‘Motherland’

collections, Egyptian, Exhibitions, Galleries, Mother and Child, Relationships, Soul searching

Where can I begin? it has been half a year since I last wrote a blog post. Maybe I needed a blogging break. It’s certainly been a time of reflection, this entire year-an inward retreat, a refocusing on where and what we spend our time on, homeschooling and food shopping seemed to be a focus in Spring and suddenly we are heading into Winter.

When I began this blog ten years ago it was following a December trip to Egypt and the idea came to me whilst in Cairo; to document the journey of my husband’s sculptural creations. That first blog post was whilst our two boys were still babies and his studio was our back shed. In the last ten years his journey has grown immensely (along with the size of our boys!).

As I started jotting down ideas for this blog post the sculptor was in Cairo where his first solo show in Egypt is being held. The prestigious gallery of Zamelek has a body of work that looks truly stunning. The exhibition is titled, ‘Motherland’ , so poignant and apt for his debut in his native country but doubly so as the collection is sculptures of ‘Mother and child’. Unlike the last Mother and Child Exhibitions these pieces are drawn from the Egyptian woman, the idea of home being the mother, the women playing a huge role in the home life of Egyptian society, the iconic images of woman carrying their babies. These ideas have all shaped and created the ten pieces currently in exhibition. The opening of the art season in Cairo feels a huge honour. He was warmly received with newspaper and TV interviews, a real ‘homecoming’

The exhibition is asking the viewer To contemplate, what is the meaning of ‘home’? Is it a place, a person, a memory, a feeling, a culture, is it an object?

What does ‘home’ mean to you? Does this trigger an emotion or a reaction?

‘Home’ for the sculptor is the memory of where he was raised, a period of time that he relates back to, a smell in the air, a time of no worries. For the sculptor, it is his sisters, his cousins, his aunties, his mother. These pieces in the exhibition were created to honour his mother and the women who shaped him but also an acknowledgement of the Egyptian Woman in a predominantly patriarchal society.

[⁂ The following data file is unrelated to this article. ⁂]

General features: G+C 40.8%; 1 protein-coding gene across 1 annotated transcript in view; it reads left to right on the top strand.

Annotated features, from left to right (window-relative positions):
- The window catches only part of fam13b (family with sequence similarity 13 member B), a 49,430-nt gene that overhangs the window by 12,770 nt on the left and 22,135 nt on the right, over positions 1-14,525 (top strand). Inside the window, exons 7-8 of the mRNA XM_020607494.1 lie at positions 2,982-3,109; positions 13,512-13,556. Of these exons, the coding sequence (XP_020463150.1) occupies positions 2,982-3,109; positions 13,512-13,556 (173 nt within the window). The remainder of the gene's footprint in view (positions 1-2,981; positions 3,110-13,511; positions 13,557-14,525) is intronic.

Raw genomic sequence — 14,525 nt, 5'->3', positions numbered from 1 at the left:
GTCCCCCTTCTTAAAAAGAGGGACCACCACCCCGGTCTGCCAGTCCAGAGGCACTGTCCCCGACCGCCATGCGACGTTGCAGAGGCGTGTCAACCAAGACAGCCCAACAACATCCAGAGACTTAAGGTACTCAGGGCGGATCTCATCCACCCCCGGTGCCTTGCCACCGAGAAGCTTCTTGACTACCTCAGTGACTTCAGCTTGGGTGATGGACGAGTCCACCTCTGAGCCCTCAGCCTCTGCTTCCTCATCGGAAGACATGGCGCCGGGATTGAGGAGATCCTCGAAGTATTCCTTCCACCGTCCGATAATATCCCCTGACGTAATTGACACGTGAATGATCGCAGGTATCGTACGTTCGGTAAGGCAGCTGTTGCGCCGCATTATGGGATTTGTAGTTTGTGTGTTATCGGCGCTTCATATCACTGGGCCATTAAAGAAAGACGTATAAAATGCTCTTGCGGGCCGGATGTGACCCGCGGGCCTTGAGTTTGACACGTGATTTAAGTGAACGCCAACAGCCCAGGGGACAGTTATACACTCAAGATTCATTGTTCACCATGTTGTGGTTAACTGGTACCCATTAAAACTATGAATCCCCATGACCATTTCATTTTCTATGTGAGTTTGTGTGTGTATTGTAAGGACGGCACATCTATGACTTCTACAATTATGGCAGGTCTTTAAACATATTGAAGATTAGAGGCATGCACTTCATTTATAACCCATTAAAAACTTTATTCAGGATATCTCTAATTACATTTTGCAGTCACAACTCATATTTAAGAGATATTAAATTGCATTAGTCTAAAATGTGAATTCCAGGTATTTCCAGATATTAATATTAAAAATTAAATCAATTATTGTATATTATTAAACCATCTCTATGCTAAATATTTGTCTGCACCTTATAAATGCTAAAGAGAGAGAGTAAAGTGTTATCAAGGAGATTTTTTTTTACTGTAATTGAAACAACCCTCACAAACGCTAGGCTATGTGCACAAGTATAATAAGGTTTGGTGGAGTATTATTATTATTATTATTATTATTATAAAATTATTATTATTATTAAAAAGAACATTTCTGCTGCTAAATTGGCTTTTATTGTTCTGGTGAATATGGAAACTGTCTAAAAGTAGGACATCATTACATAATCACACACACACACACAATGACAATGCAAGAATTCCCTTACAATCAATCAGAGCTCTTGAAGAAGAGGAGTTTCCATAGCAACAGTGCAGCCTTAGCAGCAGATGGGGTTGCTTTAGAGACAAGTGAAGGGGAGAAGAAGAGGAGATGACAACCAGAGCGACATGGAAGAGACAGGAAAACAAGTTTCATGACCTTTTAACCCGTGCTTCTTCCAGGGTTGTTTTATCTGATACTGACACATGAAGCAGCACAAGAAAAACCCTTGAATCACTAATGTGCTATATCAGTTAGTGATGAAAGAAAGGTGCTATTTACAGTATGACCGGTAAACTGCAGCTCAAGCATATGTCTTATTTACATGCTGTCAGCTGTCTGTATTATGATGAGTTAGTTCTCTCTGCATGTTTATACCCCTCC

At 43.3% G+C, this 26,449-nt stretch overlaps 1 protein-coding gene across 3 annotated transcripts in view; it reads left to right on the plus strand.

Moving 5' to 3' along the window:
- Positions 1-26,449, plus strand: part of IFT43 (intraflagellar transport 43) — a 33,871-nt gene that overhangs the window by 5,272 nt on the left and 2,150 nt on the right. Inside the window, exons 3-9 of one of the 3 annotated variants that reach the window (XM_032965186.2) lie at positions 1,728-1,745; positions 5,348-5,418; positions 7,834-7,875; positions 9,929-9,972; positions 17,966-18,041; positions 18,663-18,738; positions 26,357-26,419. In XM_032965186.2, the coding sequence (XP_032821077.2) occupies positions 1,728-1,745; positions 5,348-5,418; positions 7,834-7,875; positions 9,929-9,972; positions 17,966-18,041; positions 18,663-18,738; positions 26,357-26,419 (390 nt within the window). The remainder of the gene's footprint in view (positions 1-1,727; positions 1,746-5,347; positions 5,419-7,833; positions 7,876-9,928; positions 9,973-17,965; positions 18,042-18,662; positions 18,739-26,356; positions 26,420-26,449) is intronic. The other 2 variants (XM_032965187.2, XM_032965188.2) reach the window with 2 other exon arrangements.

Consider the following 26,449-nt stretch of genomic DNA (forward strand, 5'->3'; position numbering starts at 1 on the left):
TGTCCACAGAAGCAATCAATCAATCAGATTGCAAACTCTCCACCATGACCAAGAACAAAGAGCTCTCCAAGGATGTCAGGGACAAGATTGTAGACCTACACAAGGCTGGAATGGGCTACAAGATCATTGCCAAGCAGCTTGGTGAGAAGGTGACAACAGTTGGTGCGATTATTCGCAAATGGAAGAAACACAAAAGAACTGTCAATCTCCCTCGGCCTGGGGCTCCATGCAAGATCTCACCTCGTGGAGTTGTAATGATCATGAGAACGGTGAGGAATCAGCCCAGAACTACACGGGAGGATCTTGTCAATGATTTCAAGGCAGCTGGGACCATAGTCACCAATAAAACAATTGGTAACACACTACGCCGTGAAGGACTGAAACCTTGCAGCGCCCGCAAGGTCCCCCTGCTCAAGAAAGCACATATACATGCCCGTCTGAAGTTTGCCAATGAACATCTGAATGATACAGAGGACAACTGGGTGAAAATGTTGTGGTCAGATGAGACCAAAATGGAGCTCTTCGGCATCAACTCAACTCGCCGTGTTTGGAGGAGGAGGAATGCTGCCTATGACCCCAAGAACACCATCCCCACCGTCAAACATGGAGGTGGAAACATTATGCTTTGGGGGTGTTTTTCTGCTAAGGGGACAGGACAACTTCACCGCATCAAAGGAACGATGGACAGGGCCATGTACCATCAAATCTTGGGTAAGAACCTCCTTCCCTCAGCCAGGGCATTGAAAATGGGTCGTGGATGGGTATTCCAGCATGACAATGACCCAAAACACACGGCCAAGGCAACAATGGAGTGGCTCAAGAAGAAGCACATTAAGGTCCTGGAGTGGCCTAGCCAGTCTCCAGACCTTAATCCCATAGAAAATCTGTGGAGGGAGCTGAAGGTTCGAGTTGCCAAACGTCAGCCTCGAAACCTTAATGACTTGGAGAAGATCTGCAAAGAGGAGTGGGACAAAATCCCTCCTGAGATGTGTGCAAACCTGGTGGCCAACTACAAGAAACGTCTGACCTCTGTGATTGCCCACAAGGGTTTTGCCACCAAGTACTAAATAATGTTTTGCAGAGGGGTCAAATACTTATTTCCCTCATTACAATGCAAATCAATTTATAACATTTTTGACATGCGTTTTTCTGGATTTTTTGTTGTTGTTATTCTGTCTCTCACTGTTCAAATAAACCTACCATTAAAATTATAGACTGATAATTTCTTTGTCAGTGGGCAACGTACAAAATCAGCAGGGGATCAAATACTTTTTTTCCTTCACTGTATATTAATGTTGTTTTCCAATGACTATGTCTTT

For me it’s interesting that my husband has a ‘homeland’ in Egypt which isn’t the same for him now, both as an adult, having lived in the U.K. for longer than he lived there, but also because his mother passed away when he was in his early twenties. So in some ways his idea of home is a distant memory. Obviously, ‘home’ I’d also here with our boys and I. Maybe, we all have more than one home.

When I think of home, I think of our house but also my parents house, it’s no longer my home but it has the memories, the feelings, the history that houses my ‘home’. Perhaps, there is no single thing that represents the meaning for us. I also have memories of my first 9 years of childhood in a different place, a different home. In a way, it’s like Egypt for my husband, it’s not a physical tangible thing just vague memories.

I always feel this time of year in England is about spending more time within the home, as the nights draw in and the weather wetter, colder, damper. I usually look forward to this time of retreat but after a lengthy spell in lockdown it feels that this year will be harder. Even more taxing as we enter a second lockdown. I’ve been doing a lot of self discovery and self care through journaling, meditation and unearthing old programming. My chosen word for this year was ‘play’ which I’m really only starting to tap into and move into as the year ends, as I play with paint, bake, create with words. It’s a real fight to suppress the urge to tidy and clean and organise the home over writing, creating and playing around. I feel a need to make the house homely by keeping it in a certain way which is a challenge considering the constructions by its size and two fast growing little men.

I have a desire to be more creative and spend my time (which feels more indulgent) creatively. What this year is teaching me is, that we need to embrace our inner child and to nurture what is important to us. Learn to laugh, relax and enjoy the moments, to be content in the present. It may seem more of a challenge given the global current situation but this is when it is even more important for our well being. For this is when we truly return home, to our home within.

7 thoughts on “‘Motherland’

  1. Beautiful sculptures cleverly combined with thoughts of home. Good to see you back again. Missed the often profound and philosophical commentary which enhances the art.

  2. You have pin-pointed the reflection of self. My. Self. The one image I see every morning in the mirror.
    You have written the word-smith-ed the very words that have swirled around me as I go about my every day.
    You have liberated the embracing, and recognizing the “inner home of self” as something to be cherished. Daily.
    You have given an uplifting soul-spirit…to many I am sincerely hopeful…and not just my own.
    You are receiving this thank you from half-way around the world in short steps…but long strides.

  3. So beautifully written and so resonate. The nostalgic roots of what it means to be home and our seemingly never ending quest for it seem to be at the seat of so much of our lives “figuring it all out” home is the basis for which all else can flourish – the safety and security necessary to root and then, rise. Thank you so much for your reflection.

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